Project description:During photosynthesis the AAA+ protein and essential molecular chaperone Rubisco activase (Rca) constantly remodels inhibited active sites of the CO2-fixing enzyme Rubisco (ribulose 1,5-bisphosphate carboxylase/oxygenase) to release tightly bound sugar phosphates. Higher plant Rca is a crop improvement target, but its mechanism remains poorly understood. Here we used structure-guided mutagenesis to probe the Rubisco-interacting surface of rice Rca. Mutations in Ser-23, Lys-148, and Arg-321 uncoupled adenosine triphosphatase and Rca activity, implicating them in the Rubisco interaction. Mutant doping experiments were used to evaluate a suite of known Rubisco-interacting residues for relative importance in the context of the functional hexamer. Hexamers containing some subunits that lack the Rubisco-interacting N-terminal domain displayed a ?2-fold increase in Rca function. Overall Rubisco-interacting residues located toward the rim of the hexamer were found to be less critical to Rca function than those positioned toward the axial pore. Rca is a key regulator of the rate-limiting CO2-fixing reactions of photosynthesis. A detailed functional understanding will assist the ongoing endeavors to enhance crop CO2 assimilation rate, growth, and yield.
Project description:Rubisco (ribulose-1,5-bisphosphate carboxylase/oxygenase) catalyzes carboxylation of ribulose-1,5-bisphosphate, the first in a series of reactions leading to the incorporation of atmospheric CO? into biomass. Rubisco requires Rubisco activase (RCA), an AAA+ ATPase that reactivates Rubisco by remodelling the conformation of inhibitor-bound sites. RCA is regulated by the ratio of ADP:ATP, with the precise response potentiated by redox regulation of the alpha-isoform. Measuring the effects of ADP on the activation of Rubisco by RCA using the well-established photometric assay is problematic because of the adenine nucleotide requirement of 3-phosphoglycerate (3-PGA) kinase. Described here is a novel assay for measuring RCA activity in the presence of variable ratios of ADP:ATP. The assay couples the formation of 3-PGA from ribulose 1,5-bisphosphate and CO? to NADH oxidation through cofactor-dependent phosphoglycerate mutase, enolase, PEP carboxylase and malate dehydrogenase. The assay was used to determine the effects of Rubisco and RCA concentration and ADP:ATP ratio on RCA activity, and to measure the activation of a modified Rubisco by RCA. Variations of the basic assay were used to measure the activation state of Rubisco in leaf extracts and the activity of purified Rubisco. The assay can be automated for high-throughput processing by conducting the reactions in two stages.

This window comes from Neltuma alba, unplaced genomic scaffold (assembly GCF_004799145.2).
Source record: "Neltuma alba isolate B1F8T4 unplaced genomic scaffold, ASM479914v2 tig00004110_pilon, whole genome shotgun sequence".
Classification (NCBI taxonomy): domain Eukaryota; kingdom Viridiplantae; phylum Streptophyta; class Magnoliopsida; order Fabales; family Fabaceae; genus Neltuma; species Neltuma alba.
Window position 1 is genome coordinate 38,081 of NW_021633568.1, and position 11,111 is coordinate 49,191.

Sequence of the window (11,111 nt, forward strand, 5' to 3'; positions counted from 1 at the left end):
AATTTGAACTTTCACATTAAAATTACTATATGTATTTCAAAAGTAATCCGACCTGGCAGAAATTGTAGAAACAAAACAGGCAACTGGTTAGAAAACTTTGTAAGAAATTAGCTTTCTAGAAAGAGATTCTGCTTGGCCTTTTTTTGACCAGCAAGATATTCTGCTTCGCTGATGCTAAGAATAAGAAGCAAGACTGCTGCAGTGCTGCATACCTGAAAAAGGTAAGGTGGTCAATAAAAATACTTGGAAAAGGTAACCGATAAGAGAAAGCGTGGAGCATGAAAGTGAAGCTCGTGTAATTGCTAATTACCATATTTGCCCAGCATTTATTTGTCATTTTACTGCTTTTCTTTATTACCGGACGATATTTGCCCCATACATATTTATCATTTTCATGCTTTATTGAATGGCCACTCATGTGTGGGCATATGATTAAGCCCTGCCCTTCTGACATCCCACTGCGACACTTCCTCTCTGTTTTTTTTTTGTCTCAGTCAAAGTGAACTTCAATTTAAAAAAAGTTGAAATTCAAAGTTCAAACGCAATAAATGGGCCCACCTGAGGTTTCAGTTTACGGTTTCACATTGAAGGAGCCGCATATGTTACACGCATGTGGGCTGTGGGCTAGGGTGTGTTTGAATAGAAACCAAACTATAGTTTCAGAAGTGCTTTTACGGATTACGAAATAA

Project description:In C4 plants, water deficit may decrease photosynthetic CO2 assimilation independently of changes in stomatal conductance, suggesting decreased turnover by ribulose-1,5-bisphosphate carboxylase/oxygenase (Rubisco). The activity and biochemistry of Rubisco was studied in three different C4 grasses: Paspalum dilatatum, Cynodon dactylon, and Zoysia japonica. The objectives were to characterize the C4 Rubisco in these species and to identify factors associated with decreased photosynthetic rates caused by drought. Rubisco isolated from each of the three C4 grasses was characterized by smaller specificity factors (SC/O), larger Michaelis-Menten constants for CO2 (Kc) and O2 (Ko), and larger maximum carboxylation velocities (Vc) than Rubisco from wheat, which can be rationalized in terms of the CO2-rich environment of C4 Rubisco in the bundle sheath. During leaf dehydration the quantity and maximum activity of Rubisco remained unchanged but the initial and total activities declined slightly, possibly due to increased inhibition. Tight-binding inhibitors were present in the light but were more abundant in the dark, especially in Z. japonica, and increased in quantity with drought stress. The inhibitor from darkened leaves of Z. japonica was identified as 2-carboxyarabinitol-1-phosphate (CA1P). Consistent with the presence of CA1P, the total activity of Rubisco was decreased after 12 h darkness in Z. japonica. Ribulose-1,5-bisphosphate (RuBP) in the leaves decreased with drought stress, to quantities approximating those of Rubisco catalytic sites. The magnitude of the decrease in RuBP suggested that, at least in C. dactylon and Z. japonica, it could contribute to the drought-induced decrease in photosynthesis.
Project description:Ribulose-1, 5-bisphosphate carboxylase/oxygenase (Rubisco) activase (RCA) in the thylakoid membrane (TM) has been shown to play a role in protection and regulation of photosynthesis under moderate heat stress. However, the physiological significance of RCA bound to the TM (TM-RCA) without heat stress remains unknown. In this study, it is first shown, using experiments in vivo, that the TM-RCA varies in rice leaves at different development stages, under different environmental conditions, and in a rice mutant. Furthermore, it is shown that the amount of TM-RCA always increased when the Rubisco activation state and the pH gradient across the TM (DeltapH) decreased. It was then demonstrated in vitro that the RCA bound dynamically to TM and the amount of TM-RCA increased during Rubisco activation. A high level of ATP and a high pH value promoted the dissociation of RCA from the TM. Both the RCA association with and dissociation from the TM showed conformational changes related to the ATP level or pH as indicated by the changes in fluorescence intensity of 1-anilinonaphthalene-8-sulphonic acid (ANS) binding to RCA. These results suggest that the reversible association of RCA with the TM is ATP and pH (or DeltapH) dependent; it might be involved in the RCA activation of Rubisco, in addition to the previously discovered role in the protection and regulation of photosynthesis under heat stress.